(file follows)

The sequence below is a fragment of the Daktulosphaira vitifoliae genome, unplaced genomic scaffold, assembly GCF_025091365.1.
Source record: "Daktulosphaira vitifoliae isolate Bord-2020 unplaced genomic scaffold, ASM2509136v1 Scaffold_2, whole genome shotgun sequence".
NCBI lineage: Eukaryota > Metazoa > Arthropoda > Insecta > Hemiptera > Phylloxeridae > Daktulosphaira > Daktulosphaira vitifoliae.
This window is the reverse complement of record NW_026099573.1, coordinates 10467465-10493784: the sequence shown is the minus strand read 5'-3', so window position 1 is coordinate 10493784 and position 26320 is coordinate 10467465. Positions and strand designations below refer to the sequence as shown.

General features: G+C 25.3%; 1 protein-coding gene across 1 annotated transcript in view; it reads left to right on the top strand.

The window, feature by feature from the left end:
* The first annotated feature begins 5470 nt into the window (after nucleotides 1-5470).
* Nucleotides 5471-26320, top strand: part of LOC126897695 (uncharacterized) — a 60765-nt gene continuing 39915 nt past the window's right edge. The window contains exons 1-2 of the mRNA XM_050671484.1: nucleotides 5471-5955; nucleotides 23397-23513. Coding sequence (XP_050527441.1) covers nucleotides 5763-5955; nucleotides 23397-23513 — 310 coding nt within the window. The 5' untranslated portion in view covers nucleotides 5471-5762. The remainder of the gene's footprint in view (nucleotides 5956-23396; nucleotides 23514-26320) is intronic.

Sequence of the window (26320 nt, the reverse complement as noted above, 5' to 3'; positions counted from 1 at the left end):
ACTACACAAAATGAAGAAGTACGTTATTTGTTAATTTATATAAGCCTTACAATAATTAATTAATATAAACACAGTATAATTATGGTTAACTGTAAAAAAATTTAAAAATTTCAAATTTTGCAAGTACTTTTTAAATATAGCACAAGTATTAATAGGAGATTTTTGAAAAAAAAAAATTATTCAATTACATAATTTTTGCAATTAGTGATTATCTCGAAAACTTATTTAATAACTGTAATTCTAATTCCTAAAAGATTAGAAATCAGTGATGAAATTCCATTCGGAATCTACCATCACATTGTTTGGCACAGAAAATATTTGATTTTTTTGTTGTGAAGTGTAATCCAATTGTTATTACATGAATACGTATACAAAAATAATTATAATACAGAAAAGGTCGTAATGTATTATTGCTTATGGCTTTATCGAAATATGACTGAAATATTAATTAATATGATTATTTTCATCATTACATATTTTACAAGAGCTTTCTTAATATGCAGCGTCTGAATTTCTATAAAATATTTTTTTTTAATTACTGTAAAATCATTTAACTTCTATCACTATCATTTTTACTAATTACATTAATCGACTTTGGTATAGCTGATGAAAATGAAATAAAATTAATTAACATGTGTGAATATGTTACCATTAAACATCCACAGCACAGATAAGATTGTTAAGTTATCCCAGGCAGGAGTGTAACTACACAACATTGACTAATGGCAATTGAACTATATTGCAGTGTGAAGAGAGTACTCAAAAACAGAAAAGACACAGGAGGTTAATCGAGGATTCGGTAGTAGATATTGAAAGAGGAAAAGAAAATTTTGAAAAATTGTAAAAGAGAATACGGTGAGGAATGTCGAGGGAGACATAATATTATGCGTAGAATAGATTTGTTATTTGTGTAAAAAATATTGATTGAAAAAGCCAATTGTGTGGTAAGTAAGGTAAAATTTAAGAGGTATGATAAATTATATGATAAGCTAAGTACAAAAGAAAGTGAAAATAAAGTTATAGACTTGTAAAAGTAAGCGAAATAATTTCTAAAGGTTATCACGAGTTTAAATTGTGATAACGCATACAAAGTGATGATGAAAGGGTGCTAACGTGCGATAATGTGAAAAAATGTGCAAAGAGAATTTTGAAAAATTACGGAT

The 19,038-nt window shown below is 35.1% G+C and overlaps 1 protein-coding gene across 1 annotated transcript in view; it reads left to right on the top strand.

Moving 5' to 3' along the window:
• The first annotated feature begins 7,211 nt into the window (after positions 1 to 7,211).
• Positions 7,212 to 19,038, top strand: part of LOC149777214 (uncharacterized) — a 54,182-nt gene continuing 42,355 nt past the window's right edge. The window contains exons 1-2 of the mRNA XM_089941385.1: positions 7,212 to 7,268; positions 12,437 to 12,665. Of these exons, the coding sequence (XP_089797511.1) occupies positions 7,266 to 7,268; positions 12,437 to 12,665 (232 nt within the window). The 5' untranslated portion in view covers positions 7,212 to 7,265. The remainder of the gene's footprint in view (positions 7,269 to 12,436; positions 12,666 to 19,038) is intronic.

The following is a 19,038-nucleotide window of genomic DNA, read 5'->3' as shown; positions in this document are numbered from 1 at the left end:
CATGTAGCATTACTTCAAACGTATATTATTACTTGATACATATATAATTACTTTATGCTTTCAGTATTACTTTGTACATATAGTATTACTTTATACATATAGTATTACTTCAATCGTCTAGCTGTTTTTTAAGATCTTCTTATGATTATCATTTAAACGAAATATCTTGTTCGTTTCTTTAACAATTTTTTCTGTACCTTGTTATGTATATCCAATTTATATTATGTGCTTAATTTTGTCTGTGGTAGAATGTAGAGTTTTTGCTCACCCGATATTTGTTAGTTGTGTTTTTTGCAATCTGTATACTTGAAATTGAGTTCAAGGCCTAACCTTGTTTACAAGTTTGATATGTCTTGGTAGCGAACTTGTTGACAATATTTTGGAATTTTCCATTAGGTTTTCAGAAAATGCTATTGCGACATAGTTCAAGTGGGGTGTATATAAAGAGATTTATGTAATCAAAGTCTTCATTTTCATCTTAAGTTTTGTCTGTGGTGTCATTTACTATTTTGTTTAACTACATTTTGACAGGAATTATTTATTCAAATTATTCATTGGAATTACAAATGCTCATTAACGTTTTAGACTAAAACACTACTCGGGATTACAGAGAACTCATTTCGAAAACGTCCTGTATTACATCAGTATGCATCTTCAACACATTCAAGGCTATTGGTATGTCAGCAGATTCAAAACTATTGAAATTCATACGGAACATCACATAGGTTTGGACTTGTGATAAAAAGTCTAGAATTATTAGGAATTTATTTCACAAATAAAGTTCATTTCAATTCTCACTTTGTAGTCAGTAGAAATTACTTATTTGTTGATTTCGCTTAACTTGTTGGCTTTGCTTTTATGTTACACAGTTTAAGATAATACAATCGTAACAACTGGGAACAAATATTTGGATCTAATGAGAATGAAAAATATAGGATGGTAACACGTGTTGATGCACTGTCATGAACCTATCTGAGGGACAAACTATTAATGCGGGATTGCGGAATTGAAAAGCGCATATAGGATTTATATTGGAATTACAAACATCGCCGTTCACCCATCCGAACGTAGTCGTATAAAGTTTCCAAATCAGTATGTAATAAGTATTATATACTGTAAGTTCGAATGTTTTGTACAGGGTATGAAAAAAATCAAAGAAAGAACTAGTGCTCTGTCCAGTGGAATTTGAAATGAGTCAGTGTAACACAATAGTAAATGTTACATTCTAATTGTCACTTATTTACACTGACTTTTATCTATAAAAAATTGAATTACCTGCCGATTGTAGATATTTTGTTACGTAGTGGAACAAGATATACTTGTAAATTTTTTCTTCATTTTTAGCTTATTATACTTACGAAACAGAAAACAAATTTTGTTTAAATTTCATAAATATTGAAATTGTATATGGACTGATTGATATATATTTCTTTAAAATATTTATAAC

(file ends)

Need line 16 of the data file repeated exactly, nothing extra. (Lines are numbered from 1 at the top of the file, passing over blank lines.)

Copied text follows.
CATGTAGCATTACTTCAAACGTATATTATTACTTGATACATATATAATTACTTTATGCTTTCAGTATTACTTTGTACATATAGTATTACTTTATACATATAGTATTACTTCAATCGTCTAGCTGTTTTTTAAGATCTTCTTATGATTATCATTTAAACGAAATATCTTGTTCGTTTCTTTAACAATTTTTTCTGTACCTTGTTATGTATATCCAATTTATATTATGTGCTTAATTTTGTCTGTGGTAGAATGTAGAGTTTTTGCTCACCCGATATTTGTTAGTTGTGTTTTTTGCAATCTGTATACTTGAAATTGAGTTCAAGGCCTAACCTTGTTTACAAGTTTGATATGTCTTGGTAGCGAACTTGTTGACAATATTTTGGAATTTTCCATTAGGTTTTCAGAAAATGCTATTGCGACATAGTTCAAGTGGGGTGTATATAAAGAGATTTATGTAATCAAAGTCTTCATTTTCATCTTAAGTTTTGTCTGTGGTGTCATTTACTATTTTGTTTAACTACATTTTGACAGGAATTATTTATTCAAATTATTCATTGGAATTACAAATGCTCATTAACGTTTTAGACTAAAACACTACTCGGGATTACAGAGAACTCATTTCGAAAACGTCCTGTATTACATCAGTATGCATCTTCAACACATTCAAGGCTATTGGTATGTCAGCAGATTCAAAACTATTGAAATTCATACGGAACATCACATAGGTTTGGACTTGTGATAAAAAGTCTAGAATTATTAGGAATTTATTTCACAAATAAAGTTCATTTCAATTCTCACTTTGTAGTCAGTAGAAATTACTTATTTGTTGATTTCGCTTAACTTGTTGGCTTTGCTTTTATGTTACACAGTTTAAGATAATACAATCGTAACAACTGGGAACAAATATTTGGATCTAATGAGAATGAAAAATATAGGATGGTAACACGTGTTGATGCACTGTCATGAACCTATCTGAGGGACAAACTATTAATGCGGGATTGCGGAATTGAAAAGCGCATATAGGATTTATATTGGAATTACAAACATCGCCGTTCACCCATCCGAACGTAGTCGTATAAAGTTTCCAAATCAGTATGTAATAAGTATTATATACTGTAAGTTCGAATGTTTTGTACAGGGTATGAAAAAAATCAAAGAAAGAACTAGTGCTCTGTCCAGTGGAATTTGAAATGAGTCAGTGTAACACAATAGTAAATGTTACATTCTAATTGTCACTTATTTACACTGACTTTTATCTATAAAAAATTGAATTACCTGCCGATTGTAGATATTTTGTTACGTAGTGGAACAAGATATACTTGTAAATTTTTTCTTCATTTTTAGCTTATTATACTTACGAAACAGAAAACAAATTTTGTTTAAATTTCATAAATATTGAAATTGTATATGGACTGATTGATATATATTTCTTTAAAATATTTATAAC